Changing the World at Seventeen

Changing the world at 17

It was 619 AD, when in the garden of Taif, the Prophet (sa), nursing his fresh wounds, prayed to his Lord. Nine years later, the entire Taif embraced Islam. And this is where our story begins.

Muhammad Ibn Qasim was seventeen, when he conquered Sindh. His sword struck the very heart of such false practices as idol worship, which prevailed in that era. He conquered not just a piece of land but an entire people living on the banks of the Indus River. It was his courage and persistent acts of goodness that caused his death – he was imprisoned, tortured and martyred.

He was born in Taif in 695 AD. Growing up in the care of his mother, he soon became a great asset to his uncle Muhammad Ibn Yusuf, the governor of Yemen. His judgement, potential and skills surpassed many experienced officers, thus, he was made the governor of Persia.

Interestingly, the Muslim rule he began was not for such worldly purposes as gaining land, power, or simply for satisfying the awe-inspiring leader inside him. He invaded Sindh for a truly humanitarian act.

In 712 AD, some Arab Muslim families were returning in a merchant ship to their homes to Iraq, including widows and orphans. The ship was intercepted at a Sindh port by some Hindu pirates, who looted the vessel and took the passengers as captives. These were men of Raja Dahir, the ruler of Sindh at the time. Qasim’s uncle wrote to Dahir, demanding the release of the prisoners and the due punishment of the pirates. As expected of a cruel ruler, Dahir refused point-blank. This prompted Muhammad Ibn Yusuf to dispatch his seventeen-year-old nephew to do what was required.

Qasim, of course, took the responsibility seriously. Displaying outstanding courage, he crushed Dahir’s troops. The people of Sindh rejoiced at Qasim’s entry. The cruel reign had ended, because Qasim was a promising ruler of commendable character, efficient administration, and a window into the Islamic system of law and justice, which was so fair and sufficient that it inspired the Hindus. He won both their lands and hearts.

There are two versions of his death. The first and most agreed upon account revisits his preparation for the attack on Rajasthan. Qasim’s father-in-law passed away, and the new governor took revenge against the family of the old governor. The new Khalifa Suleman called upon Qasim and made him captive. This imprisonment led Qasim to an early death. He was twenty, then.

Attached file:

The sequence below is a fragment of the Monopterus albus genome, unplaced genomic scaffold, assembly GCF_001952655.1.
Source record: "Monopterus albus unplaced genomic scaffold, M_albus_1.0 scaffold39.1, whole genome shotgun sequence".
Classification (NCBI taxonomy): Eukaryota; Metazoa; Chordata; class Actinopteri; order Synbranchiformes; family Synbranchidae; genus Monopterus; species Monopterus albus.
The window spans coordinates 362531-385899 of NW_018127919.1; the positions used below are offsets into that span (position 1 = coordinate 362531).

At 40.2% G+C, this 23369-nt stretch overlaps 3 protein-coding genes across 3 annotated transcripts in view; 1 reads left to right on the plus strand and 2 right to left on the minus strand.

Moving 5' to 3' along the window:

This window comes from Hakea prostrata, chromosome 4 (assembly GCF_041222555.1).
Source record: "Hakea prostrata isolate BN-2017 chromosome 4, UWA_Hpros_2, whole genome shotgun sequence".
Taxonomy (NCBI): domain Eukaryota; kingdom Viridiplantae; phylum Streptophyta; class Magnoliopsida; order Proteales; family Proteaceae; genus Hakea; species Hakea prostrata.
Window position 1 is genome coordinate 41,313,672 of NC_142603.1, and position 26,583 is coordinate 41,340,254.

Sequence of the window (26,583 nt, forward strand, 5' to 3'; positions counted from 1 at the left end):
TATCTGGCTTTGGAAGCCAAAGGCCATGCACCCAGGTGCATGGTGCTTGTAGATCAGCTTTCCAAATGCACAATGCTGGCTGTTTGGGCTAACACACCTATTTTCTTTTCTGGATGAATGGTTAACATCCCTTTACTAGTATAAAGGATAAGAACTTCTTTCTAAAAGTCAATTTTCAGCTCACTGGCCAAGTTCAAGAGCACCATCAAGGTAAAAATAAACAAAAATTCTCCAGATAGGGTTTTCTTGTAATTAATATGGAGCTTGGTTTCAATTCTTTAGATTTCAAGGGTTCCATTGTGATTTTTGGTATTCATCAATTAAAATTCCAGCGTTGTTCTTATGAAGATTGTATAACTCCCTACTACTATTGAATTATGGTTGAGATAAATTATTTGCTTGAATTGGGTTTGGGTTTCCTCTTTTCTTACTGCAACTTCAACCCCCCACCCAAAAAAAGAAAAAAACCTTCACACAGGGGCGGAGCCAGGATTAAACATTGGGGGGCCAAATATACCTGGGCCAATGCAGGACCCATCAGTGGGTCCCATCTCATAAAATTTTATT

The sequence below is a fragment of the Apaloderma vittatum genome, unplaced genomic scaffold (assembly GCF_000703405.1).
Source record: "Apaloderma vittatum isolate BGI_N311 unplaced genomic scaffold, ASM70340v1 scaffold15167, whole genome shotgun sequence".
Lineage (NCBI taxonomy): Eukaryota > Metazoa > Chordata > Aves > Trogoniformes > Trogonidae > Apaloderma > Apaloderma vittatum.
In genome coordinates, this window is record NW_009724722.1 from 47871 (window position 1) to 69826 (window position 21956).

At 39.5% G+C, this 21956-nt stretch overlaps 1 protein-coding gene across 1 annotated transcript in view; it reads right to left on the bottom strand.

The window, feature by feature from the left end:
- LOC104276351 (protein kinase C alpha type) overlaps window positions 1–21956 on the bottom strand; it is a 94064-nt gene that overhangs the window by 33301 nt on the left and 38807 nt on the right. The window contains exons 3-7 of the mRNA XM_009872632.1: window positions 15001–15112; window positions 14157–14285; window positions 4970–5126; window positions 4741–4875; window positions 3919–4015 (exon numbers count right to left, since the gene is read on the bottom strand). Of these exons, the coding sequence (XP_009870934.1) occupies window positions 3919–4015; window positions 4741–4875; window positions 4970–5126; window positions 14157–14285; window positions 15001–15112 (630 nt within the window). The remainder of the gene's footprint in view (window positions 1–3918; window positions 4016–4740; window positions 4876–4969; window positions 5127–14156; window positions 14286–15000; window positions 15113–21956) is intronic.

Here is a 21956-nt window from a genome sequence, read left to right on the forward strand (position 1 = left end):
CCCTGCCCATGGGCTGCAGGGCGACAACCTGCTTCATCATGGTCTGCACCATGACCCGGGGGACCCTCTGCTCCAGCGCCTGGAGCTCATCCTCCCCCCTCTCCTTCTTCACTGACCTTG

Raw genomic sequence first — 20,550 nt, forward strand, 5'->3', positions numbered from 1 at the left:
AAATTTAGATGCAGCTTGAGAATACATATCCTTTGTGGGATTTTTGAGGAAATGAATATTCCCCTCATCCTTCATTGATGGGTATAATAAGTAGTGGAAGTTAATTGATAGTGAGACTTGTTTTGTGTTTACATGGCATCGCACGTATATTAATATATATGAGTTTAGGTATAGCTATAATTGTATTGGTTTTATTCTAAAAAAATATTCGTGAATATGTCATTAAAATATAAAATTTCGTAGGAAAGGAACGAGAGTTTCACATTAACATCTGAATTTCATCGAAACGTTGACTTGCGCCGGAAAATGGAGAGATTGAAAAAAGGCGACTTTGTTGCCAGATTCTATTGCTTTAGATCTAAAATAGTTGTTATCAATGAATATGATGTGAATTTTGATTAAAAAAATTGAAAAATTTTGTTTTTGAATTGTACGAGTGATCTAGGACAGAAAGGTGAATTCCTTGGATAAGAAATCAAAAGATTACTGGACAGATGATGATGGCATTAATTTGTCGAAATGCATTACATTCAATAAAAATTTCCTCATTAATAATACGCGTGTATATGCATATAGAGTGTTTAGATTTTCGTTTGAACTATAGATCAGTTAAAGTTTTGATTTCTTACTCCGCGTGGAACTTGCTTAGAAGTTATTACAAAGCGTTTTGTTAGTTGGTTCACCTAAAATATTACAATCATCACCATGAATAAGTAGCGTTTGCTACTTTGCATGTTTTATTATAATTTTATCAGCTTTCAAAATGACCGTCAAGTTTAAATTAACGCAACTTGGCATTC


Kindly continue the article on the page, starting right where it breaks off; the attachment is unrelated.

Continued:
Even his death could not diminish the magnitude of what he had done for the future generations. In 712 AD, conquering the area from its Hindu rulers, he extended Muslim rule to the Indus Valley. Just like Alexander the Great before him, he travelled endlessly and subdued the whole of what is now Pakistan – from Karachi to Kashmir within a matter of three years. He managed to do that with a small force of only around six thousand Syrian tribesmen. Allah (swt) was with him every step of the way.

Muhammad Ibn Qasim is a true inspiration for the leaders of all times. To this day, historians believe that had he lived longer, he would have brought the entire South Asian region into the folds of the Islamic empire.

Dying and Living for Allah (swt)

Vol 6 - Issue 3 Dying living for AllahBy Ayesha Nasir 

Written by: Khurram Murad

Pages: 80

Publisher: “The Islamic Foundation”

Available at: “Darussalam Publishers and Distributors,” Tariq Road, Karachi

In times of grief, you usually turn to a good book. But, the book we are talking about here is not just any book. It’s the last will of Khurram Murad, which is also known as “Dying and Living for Allah (swt)”. This beautifully written book has been translated by Syed Abu Ahmad Akif and deals well with the topic of death – a matter many are afraid to think about.

Khurram Murad was the Director General of the Islamic Foundation in United Kingdom from 1978 to 1986. He had also worked as a chief consulting engineer in Karachi, Dhaka, Riyadh and Tehran. In 1991, he became the editor of the monthly journal, Tarjuman-ul-Quran.

This book is none other than a ‘Nasihah’ as described by Professor Khurshid Ahmed who wrote the Foreword. Khurram Murad has left behind some good and potentially life-changing advice, not only for his family, but for the whole Ummah. As Mr. Ahmed mentions, this compilation is more than advice. It is a gift in the form of a will that deals with what Khurram Murad wishes to tell his people- the knowledge and truth he gained from his sixty-four years which were dedicated to the cause of the Islamic Movement and to fulfilling his duty of being a true servant of Allah (swt).

This publication has four major parts. The ‘Introduction’ deals with the importance of writing a will, and its significance in Islam. He addresses the will to his family at first, but mentions that he would not mind a public circulation of it.

The author also mentions some of the Duas he would recite before going to bed which are: “O Allah (swt), if You seize my soul, then be merciful to it”.

The first part of the book is called “Death and Sabr”. It deals with the pain and grief that comes with a person’s death upon the person’s relatives, friends and colleagues. Being a prominent individual in the Muslim community, Khurram Murad talks about how people should react when he departs this world. He suggests some steps to control the emotional and mental states while facing death of a near one.

He also talks about different levels of Sabr (patience), and how one pleases Allah (swt) by being patient in times of utmost despair. He points out that prayer is the only way to combat emotions of apprehension, anguish and sorrow.